As increased ground reaction force may lead to increased injury rates in dancers, investigating the effect of different types of ballet shoes on these forces is a potentially valuable step in determining how injuries may be prevented. Therefore, the purpose of this study was to determine whether the type of dance shoe used affects maximal ground reaction force ([GRF.sub.max]) during a basic ballet jump.
Eighteen healthy female dancers enrolled in a rigorous bachelor of science degree program in ballet performance (19.94 [+ or -] 1.16 years of age, 169.12 [+ or -] 6.40 cm in height, 55.44 [+ or -] 5 .40 kg in weight) volunteered to participate in this study. All participants had similar activity levels (22.97 [+ or -] 8.41 hours of ballet training a week) and years of experience (14.17 [+ or -] 2.92 years). Prior to participating, subjects read and signed an informed consent form approved by the University Institutional Review Board for Protection of Human Subjects, which also approved the study.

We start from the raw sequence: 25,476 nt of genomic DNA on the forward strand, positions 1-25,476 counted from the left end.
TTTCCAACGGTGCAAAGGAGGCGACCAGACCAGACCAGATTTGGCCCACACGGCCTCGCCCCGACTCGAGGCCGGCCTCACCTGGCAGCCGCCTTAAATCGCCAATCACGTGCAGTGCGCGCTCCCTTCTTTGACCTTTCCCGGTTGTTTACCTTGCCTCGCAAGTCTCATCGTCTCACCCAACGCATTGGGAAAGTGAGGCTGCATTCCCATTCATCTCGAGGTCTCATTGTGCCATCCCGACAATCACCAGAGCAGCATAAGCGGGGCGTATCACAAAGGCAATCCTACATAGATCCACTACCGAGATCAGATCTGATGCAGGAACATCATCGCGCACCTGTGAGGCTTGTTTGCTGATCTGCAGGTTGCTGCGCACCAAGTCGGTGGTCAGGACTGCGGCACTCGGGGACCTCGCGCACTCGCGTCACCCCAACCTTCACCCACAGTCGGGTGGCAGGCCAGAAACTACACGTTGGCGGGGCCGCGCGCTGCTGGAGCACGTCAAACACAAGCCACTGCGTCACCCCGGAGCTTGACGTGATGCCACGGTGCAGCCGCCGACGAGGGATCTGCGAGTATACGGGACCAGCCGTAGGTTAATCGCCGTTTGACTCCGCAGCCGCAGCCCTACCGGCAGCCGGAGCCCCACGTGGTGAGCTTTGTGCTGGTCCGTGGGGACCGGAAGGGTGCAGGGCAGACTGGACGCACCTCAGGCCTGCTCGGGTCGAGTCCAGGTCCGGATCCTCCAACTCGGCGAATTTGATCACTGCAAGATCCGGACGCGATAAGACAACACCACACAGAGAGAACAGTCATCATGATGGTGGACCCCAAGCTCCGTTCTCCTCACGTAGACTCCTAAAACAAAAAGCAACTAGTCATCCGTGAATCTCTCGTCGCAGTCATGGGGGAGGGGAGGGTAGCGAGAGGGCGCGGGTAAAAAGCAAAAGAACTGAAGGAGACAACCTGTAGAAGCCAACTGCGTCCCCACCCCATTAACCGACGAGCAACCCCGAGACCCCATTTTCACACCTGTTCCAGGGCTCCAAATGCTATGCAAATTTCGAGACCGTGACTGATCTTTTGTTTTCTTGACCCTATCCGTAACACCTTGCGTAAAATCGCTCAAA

Subjects were tested at the Athletic Training Research Laboratory on one occasion for approximately 30 minutes. They performed an assemble (Fig. 1) in both flat shoes (Fig. 2) and pointe shoes (Fig. 3). The shoe order was randomized, with half the dancers completing the trials in the flat shoe first and half in the pointe shoe first. Each dancer was allowed to practice the jump until she was comfortable with it.
To standardize test procedures all dancers started at the same place on a runway and landed on an X in the center of a force plate (AMTI Accugait System Model ACG, Watertown, Massachusetts). They were instructed to use maximal effort (amplitude) during the test trials. To evaluate this, jump height was assessed during each jump. All dancers wore an elastic band around their waist and performance was recorded with a standard video camera (Panasonic PV-GS500). Using a postural grid the resulting video footage was analyzed for jump height.